Psychologist’s Discrimination Against Deaf Student

A news report by Only Forex Trading (2013) tells about a group of deaf customers who were discriminated against in a Starbucks coffee shop. It is stated that the people were laughed at, and the police were called to kick them out. In our opinion, the situation was extremely unpleasant and outraging for the group of deaf people; they even filled a lawsuit against the shop. The situation might have had rather severe psychological consequences for the clients, for instance, the deepening of an inferiority complex related to their hearing impairment.

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A similarly outrageous situation might happen in an office of a psychologist visited by a student with an auditory deficit to receive some psychological advice. If the psychologist is ethically poor and unprofessional, they might become irritated because of the student’s impaired ability to communicate, and demonstrate their annoyance openly (for instance, by shouting angrily rather than speaking calmly, but loudly, or using some other means of communication).

According to American Psychological Association (2010), psychologists must respect the dignity of everyone, respect the differences based on disability, and attempt to eliminate biases towards any groups, including disabled people. They must not engage in any discriminative behaviors towards disabled individuals. Psychologists also must take reasonable steps in order not to harm their customers. Therefore, discriminative behavior towards a student with an auditory impairment is completely unacceptable for a professional psychologist (and anyone else, of course).

If the deaf student decided to complain about the psychologist’s discriminative behavior, the psychologist might be sued according to anti-discrimination laws, such as the Americans with Disabilities Act (ADA, n.d.). Such behavior might lead to the psychologist losing their position and possibly suffering from other penalties regarding their professional status.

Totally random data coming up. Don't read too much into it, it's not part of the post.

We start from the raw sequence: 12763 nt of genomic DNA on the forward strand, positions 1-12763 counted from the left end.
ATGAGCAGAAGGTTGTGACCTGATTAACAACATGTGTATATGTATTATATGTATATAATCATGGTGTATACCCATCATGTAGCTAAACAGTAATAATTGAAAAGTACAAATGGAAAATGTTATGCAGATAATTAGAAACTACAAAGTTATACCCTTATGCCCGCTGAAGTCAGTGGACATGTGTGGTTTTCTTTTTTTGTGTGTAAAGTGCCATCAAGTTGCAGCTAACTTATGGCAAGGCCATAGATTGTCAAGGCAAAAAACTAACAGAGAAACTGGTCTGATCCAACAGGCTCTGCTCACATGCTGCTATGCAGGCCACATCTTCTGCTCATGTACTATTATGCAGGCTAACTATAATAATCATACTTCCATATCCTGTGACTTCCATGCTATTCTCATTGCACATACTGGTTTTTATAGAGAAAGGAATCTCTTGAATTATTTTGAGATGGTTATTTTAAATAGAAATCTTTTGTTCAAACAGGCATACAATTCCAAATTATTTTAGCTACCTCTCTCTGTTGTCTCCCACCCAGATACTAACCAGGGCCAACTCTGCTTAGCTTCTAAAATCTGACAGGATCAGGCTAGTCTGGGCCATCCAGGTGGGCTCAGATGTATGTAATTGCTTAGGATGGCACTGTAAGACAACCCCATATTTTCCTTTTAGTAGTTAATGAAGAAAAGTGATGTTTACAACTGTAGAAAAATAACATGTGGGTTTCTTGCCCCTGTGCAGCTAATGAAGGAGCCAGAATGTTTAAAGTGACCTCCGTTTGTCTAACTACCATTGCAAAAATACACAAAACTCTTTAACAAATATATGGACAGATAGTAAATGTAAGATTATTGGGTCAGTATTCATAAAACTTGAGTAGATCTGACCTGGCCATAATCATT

As a specialist in general psychology, I might have to work with people from different social groups. While dealing with a transgender person, it is easy to unknowingly offend them if one is not aware of the specifics of this social group and has not realized all the basic gender stereotypes that are usually true for cisgender people, but are not true for transgenders.

For example, it is possible to offend a transgender person by asking them about their surgical status, about their “real” name, or even by using wrong pronouns. Such types of behavior can easily be understood as discriminative.

If one acts in the described ways, they adhere to the stereotypical model of gender behavior, according to which there are two genders (male and female), and assume that everyone, including the transgender people, must fit into that model. Thus, they give privilege to that stereotypical model, and deprive the transgender people of their right not to conform to this model.

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Asking about the surgical status, the “real” name, or using the wrong pronouns means that the person refuses to acknowledge the fact that the transgender person does not fit the stereotypical model. If the person persists in their attitude, they exercise power over the transgender person by using their privileged situation where the transgender person cannot oppose such behavior in an effective way.

In order to avoid such situations, it is necessary to educate oneself and make oneself aware of the specifics of dealing with this social group; noteworthy, this has been a trend among healthcare professionals for some time already (Makadon, Mayer, Potter, & Goldhammer, 2010, ch. 15). Burdge (2007) states that “social workers should reject a dichotomous understanding of gender in favor of more accurate and affirming conceptualizations of gender” (p. 243); the same should be true for psychologists.


ADA. (n.d.). The Americans with Disabilities Act of 1990 and revised ADA regulations implementing Title II and Title III. Web.

American Psychological Association. (2010). Ethical principles of psychologists and code of conduct, including 2010 amendments. Web.

Burdge, B. J. (2007). Bending gender, ending gender: Theoretical foundations for social work practice with the transgender community. Social Work, 52(3), 243-250. Web.

Makadon, H. J., Mayer, K. H., Potter, J., & Goldhammer, H. (2010). The Fenway guide to lesbian, gay, bisexual and transgender health. Web.

Only Forex Trading. (2013). Deaf customers sue “Starbucks,” claim they were mocked. Web.

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